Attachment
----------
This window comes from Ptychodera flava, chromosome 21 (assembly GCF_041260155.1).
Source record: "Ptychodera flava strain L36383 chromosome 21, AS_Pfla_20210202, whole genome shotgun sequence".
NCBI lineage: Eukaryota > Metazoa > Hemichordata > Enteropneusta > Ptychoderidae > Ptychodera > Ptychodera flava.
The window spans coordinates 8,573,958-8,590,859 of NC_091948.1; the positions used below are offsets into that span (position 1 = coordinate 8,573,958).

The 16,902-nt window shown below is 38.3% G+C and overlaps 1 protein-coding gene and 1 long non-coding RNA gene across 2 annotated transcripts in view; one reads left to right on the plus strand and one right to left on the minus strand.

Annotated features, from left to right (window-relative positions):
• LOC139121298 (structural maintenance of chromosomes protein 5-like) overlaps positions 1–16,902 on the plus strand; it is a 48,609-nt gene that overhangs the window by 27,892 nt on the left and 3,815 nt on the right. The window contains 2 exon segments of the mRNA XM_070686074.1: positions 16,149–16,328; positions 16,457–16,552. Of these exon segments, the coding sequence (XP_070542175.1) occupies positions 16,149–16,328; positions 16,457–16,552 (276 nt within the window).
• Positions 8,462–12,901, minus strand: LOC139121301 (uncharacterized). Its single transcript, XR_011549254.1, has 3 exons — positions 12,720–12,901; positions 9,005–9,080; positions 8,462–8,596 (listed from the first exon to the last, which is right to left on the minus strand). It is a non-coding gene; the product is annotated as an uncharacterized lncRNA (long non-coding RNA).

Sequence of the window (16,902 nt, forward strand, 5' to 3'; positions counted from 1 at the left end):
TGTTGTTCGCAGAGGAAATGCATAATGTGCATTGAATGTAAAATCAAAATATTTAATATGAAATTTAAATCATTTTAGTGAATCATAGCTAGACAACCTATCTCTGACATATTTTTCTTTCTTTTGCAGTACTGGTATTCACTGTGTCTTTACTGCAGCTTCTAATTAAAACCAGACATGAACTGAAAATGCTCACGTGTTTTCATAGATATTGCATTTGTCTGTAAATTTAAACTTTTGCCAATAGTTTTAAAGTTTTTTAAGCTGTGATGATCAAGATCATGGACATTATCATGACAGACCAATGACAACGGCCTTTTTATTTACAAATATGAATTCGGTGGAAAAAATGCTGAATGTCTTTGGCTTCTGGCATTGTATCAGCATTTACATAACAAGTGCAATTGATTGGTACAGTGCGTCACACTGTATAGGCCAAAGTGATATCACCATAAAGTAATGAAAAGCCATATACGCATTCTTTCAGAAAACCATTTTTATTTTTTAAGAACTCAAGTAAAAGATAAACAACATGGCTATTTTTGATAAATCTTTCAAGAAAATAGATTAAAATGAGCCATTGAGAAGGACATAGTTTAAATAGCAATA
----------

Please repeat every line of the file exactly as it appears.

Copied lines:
This window comes from Ptychodera flava, chromosome 21 (assembly GCF_041260155.1).
Source record: "Ptychodera flava strain L36383 chromosome 21, AS_Pfla_20210202, whole genome shotgun sequence".
NCBI lineage: Eukaryota > Metazoa > Hemichordata > Enteropneusta > Ptychoderidae > Ptychodera > Ptychodera flava.
The window spans coordinates 8,573,958-8,590,859 of NC_091948.1; the positions used below are offsets into that span (position 1 = coordinate 8,573,958).

The 16,902-nt window shown below is 38.3% G+C and overlaps 1 protein-coding gene and 1 long non-coding RNA gene across 2 annotated transcripts in view; one reads left to right on the plus strand and one right to left on the minus strand.

Annotated features, from left to right (window-relative positions):
• LOC139121298 (structural maintenance of chromosomes protein 5-like) overlaps positions 1–16,902 on the plus strand; it is a 48,609-nt gene that overhangs the window by 27,892 nt on the left and 3,815 nt on the right. The window contains 2 exon segments of the mRNA XM_070686074.1: positions 16,149–16,328; positions 16,457–16,552. Of these exon segments, the coding sequence (XP_070542175.1) occupies positions 16,149–16,328; positions 16,457–16,552 (276 nt within the window).
• Positions 8,462–12,901, minus strand: LOC139121301 (uncharacterized). Its single transcript, XR_011549254.1, has 3 exons — positions 12,720–12,901; positions 9,005–9,080; positions 8,462–8,596 (listed from the first exon to the last, which is right to left on the minus strand). It is a non-coding gene; the product is annotated as an uncharacterized lncRNA (long non-coding RNA).

Sequence of the window (16,902 nt, forward strand, 5' to 3'; positions counted from 1 at the left end):
TGTTGTTCGCAGAGGAAATGCATAATGTGCATTGAATGTAAAATCAAAATATTTAATATGAAATTTAAATCATTTTAGTGAATCATAGCTAGACAACCTATCTCTGACATATTTTTCTTTCTTTTGCAGTACTGGTATTCACTGTGTCTTTACTGCAGCTTCTAATTAAAACCAGACATGAACTGAAAATGCTCACGTGTTTTCATAGATATTGCATTTGTCTGTAAATTTAAACTTTTGCCAATAGTTTTAAAGTTTTTTAAGCTGTGATGATCAAGATCATGGACATTATCATGACAGACCAATGACAACGGCCTTTTTATTTACAAATATGAATTCGGTGGAAAAAATGCTGAATGTCTTTGGCTTCTGGCATTGTATCAGCATTTACATAACAAGTGCAATTGATTGGTACAGTGCGTCACACTGTATAGGCCAAAGTGATATCACCATAAAGTAATGAAAAGCCATATACGCATTCTTTCAGAAAACCATTTTTATTTTTTAAGAACTCAAGTAAAAGATAAACAACATGGCTATTTTTGATAAATCTTTCAAGAAAATAGATTAAAATGAGCCATTGAGAAGGACATAGTTTAAATAGCAATA